Monday, 21 February 2000
The Beauty Queen of Leenane, MTC, Feb 21, 2000
by Martin McDonagh; Melbourne Theatre Company
At Fairfax Studio, Arts Centre Melbourne until April 1, 2000
Reviewer: Kate Herbert
There is no beauty pageant in Leenane.
There is little beauty left in the barren landscape of Connemara, Ireland, nor in its deprived and battered people. Martin McDonagh's play, The Beauty Queen of Leenane, tears away the romantic shroud of the Emerald Isle.
The said beauty queen (Pamela Rabe) is a 40 year old virgin with a shadowy past, who lives with her harridan mother (Maggie Kirkpatrick OK) in an isolated cottage in an isolated village in Galway. She might have been called a spinster years ago.
Directed with sensitivity and humour by Garry Hynes from the Druid Theatre of Galway, this is a funny, tragic piece telling a personal story with the backdrop of a decimated land. This first of McDonagh's award-winning Leenane Trilogy, written when he was 26, has the wry wit of the Irish as well as their violent passion, Catholic superstition, guilt and manipulation.
The tragedy of Ireland is not only its occupation by its colonial neighbours who determined to eliminate the Irish language, culture, pride and to take even their last potatoes. It is also the fact that dire poverty forced Ireland's youth to depart in droves seeking work in England, America and Australia.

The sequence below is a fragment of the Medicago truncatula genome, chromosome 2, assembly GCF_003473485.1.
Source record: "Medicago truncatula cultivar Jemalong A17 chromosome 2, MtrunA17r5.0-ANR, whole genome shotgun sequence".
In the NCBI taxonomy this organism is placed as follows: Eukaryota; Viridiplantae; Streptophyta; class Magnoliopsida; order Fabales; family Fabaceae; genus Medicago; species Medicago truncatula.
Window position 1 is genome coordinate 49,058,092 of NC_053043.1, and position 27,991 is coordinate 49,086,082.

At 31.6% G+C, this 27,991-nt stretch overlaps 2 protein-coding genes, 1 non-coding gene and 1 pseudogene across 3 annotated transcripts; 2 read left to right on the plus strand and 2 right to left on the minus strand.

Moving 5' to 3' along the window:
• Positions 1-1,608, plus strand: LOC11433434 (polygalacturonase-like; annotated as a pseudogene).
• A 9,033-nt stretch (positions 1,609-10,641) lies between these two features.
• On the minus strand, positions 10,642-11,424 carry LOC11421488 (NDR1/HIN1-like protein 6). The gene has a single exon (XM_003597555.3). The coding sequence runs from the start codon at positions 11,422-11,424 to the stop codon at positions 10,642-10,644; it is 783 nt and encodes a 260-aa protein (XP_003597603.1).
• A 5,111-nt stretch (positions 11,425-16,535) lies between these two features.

Rabe is magnetic as the tragic Maureen Folan, trapped not only in her cottage with her mother but inside her confused and frightened head. Rabe captures the despair and frustration of this erratic, disturbed woman. A mere glimmer of hope destroyed by her mother's selfishness is enough to send her haywire.
Kirkpatrick as Mag Folan, embodies superbly the physical and emotional burden which Maureen endures. She is dependent, lazy and vindictive, resenting and sabotaging any hint of joy for her daughter in case it leaves her without a slave. Their attachment owes more to duty and compulsion than to love.
Mother drives Maureen to distraction. She drives us to the very brink ourselves. When Pato Dooley, played with sympathy and naivete by Greg Stone, returns from England and wants to take Maureen to Boston, all goes horribly wrong.
This play may not be the masterpiece it is purported to be but it is a damn good yarn. It evokes a powerful emotional response and a potent sense of tragedy and anguish.
One textual problem is that significant character traits are omitted or obscured early in the play in order to allow later plot twists to be a surprise. But works as theatre.
by Kate Herbert